India’s Two Speed Economy: The Widening Gap Between Consumption And Investment
The Indian economy is firing on a single cylinder --
consumption. Indians, particularly urban Indians, are spending well. That,
together with support from government spending, is keeping the economy afloat
even as investment remains conspicuously absent.
If anything, the gap between growth in consumption and investment seems to be widening rather than narrowing. The economy, as a whole, continues to grow at more than 7 percent although growth seems to have moderated based on the latest data.
Gross domestic product data for the first quarter of the current fiscal (FY17) released by the government on Wednesday showed that the economy grew at 7.1 percent in the April-June quarter, lower than the 7.9 percent growth in the proceeding quarter. In gross value added terms, the economy grew at 7.3 percent compared to 7.4 percent in the March- ended quarter.
Divergence Between Consumption And Investment
look at the expenditure side of the GDP data shows that a bulk of the heavy
lifting during the quarter was done by government spending, which rose a solid
18.7 percent. The increased government spending was supported by continued
growth in private final consumption expenditure, which rose at a pace of 6.7
percent over the same period last year. In stark contrast, gross fixed capital
formation contracted by 3.1 percent in the first quarter of the year, widening
the gap between investment growth and consumption growth.
divergence has now persisted for at least three years and has widened over the
last two quarters when investment contracted.
Between 2013-14 and 2015-16, private consumption growth remained steady above the 6 percent mark however growth in gross fixed capital formation tottered between 3-5 percent.
There was not much sign of investment demand recovery with gross fixed capital formation (GFCF) growth at (-)3.1% in Q1 FY17 (7.1 percent in Q1 FY16). Low capacity utilization, weak corporate balance sheets and limited fiscal room for continued capital expenditure continue to hint at protracted investment recovery cycle.Kotak Institutional Equities Note Published Thursday
Missing Drivers Of Investment
in the economy continues to be stymied by the ongoing process of deleveraging
of corporate balance sheets. While there has been some progress made in reducing
leverage, the proportion of stressed firms remains high.
to the Reserve Bank of India’s financial stability report released in June, the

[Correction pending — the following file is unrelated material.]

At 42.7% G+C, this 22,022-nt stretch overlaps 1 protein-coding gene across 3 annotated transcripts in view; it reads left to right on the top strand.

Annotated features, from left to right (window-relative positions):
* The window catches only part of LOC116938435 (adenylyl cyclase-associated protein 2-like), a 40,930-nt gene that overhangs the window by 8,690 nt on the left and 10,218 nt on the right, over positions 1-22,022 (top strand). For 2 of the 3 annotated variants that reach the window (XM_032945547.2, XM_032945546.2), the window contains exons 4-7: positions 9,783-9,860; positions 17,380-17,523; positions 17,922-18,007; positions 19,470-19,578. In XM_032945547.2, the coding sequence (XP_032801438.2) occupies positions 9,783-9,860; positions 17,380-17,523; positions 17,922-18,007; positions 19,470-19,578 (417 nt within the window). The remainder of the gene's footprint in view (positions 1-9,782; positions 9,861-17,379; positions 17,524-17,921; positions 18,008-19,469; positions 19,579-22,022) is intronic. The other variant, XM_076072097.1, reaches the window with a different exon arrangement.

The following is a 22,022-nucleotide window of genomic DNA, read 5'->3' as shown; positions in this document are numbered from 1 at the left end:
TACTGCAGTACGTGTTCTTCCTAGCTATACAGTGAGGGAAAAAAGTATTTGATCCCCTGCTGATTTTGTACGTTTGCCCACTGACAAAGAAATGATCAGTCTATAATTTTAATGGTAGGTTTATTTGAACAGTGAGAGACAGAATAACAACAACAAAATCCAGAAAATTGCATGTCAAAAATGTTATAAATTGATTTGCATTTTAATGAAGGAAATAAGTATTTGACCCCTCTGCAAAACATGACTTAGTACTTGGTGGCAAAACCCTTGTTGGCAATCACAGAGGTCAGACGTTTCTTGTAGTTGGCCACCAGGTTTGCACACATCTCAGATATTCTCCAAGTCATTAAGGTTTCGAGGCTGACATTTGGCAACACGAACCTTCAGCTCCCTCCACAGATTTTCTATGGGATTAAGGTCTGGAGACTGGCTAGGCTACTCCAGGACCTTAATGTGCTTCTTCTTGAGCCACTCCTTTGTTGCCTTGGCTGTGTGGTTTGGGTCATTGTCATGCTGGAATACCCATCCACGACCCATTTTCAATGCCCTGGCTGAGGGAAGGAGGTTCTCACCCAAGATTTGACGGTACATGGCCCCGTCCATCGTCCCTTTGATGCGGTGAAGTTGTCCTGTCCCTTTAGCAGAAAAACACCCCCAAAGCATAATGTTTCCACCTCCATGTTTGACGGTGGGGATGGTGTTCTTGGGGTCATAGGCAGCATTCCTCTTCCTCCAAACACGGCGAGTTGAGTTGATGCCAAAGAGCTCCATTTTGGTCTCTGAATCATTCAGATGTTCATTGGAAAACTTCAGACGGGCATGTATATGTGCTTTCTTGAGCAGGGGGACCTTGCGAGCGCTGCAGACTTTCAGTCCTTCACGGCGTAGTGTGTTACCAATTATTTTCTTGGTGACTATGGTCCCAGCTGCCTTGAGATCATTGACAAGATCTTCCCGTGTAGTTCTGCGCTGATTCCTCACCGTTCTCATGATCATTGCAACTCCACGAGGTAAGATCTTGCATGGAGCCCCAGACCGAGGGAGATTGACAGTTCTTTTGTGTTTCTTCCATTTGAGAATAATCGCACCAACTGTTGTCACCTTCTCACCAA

proportion of leveraged companies in a sample of 2,600 listed non-government
non-financial companies fell to 14 percent in March 2016 compared to 19 percent in September last year. Leveraged companies are defined as those
that have a negative net worth and a debt-equity ratio of 2 and more.
A second constraint to investment remains the sub-par capacity utilisation seen across industry. The latest survey from the RBI released in August showed that capacity utilisation levels were at 74.1% in the fourth quarter of FY16, unchanged from levels seen in the fourth quarter of FY15.
As such, investment is expected to continue lagging consumption in the near term, as acknowledged even by the RBI. Over the medium term, the central bank expects investment to pick up as demand gets a boost from a good monsoon and pay commission awards.
...economic growth, while showing signs of picking up, is still below levels that the country is capable of. The key weakness is in investment, with private corporate investment subdued because of low capacity utilisation, and public investment slow in rolling out in some sectors.Outgoing RBI Governor Raghuram Rajan, in the RBI’s Annual Report 2016, released earlier this week.
Crisil Research, the research arm of the rating agency, expects that private investment will start to pick-up towards the end of this fiscal as consumption demand gets another push from a strong monsoon and the pay commission awards.
...private consumption demand will need to rise further to encourage private investment, which remains muted given excess capacity and high leverage. Demand is set to receive an impetus in fiscal 2017, given a normal monsoon, better public sector wages, and improved transmission of interest rates. Taken with the crowding-in effect from stepped-up public investment, private investment should rise towards the end of this fiscalCrisil Research Note Published Thursday
Case For Rate Cuts Remains Weak
potential economic growth could raise the pitch on calls for interest rate cuts
from certain stakeholders in the economy. The RBI, however, is unlikely to be
swayed. The central bank remains squarely focused on bringing down inflation to
5 percent by March 2017 and eventually to 4 percent.
retail inflation skirting the upper bound of its comfort level of 2-6 percent, room to
cut rates remains limited. Most analysts are expecting one more rate cut this
year but the RBI will likely wait until it sees a lower headline inflation
number before it pulls the trigger.
Besides, few can argue that investment is being held up by higher policy rates. The RBI has now cut its signalling repo rate by 150 basis points since the start of 2015. In response, the cost of borrowing through the bond markets has fallen to the lowest since 2009. Banks, though, have been slow to cut rates because of the pile of bad loans that are weighing on their bottom lines.
Given that, the RBI would rather focus on improved transmission of previous rate cuts and wait until inflation softens before announcing another reduction in the repo rate.
...inflation projections are still at the upper limits of RBI’s inflation objective. With the Reserve Bank needing to balance savers’ desire for positive real interest rates with corporate investors’ and retail borrowers’ need for low nominal borrowing rates, the room to cut policy rates can emerge only if inflation is projected to fall further.RBI Annual Report 2016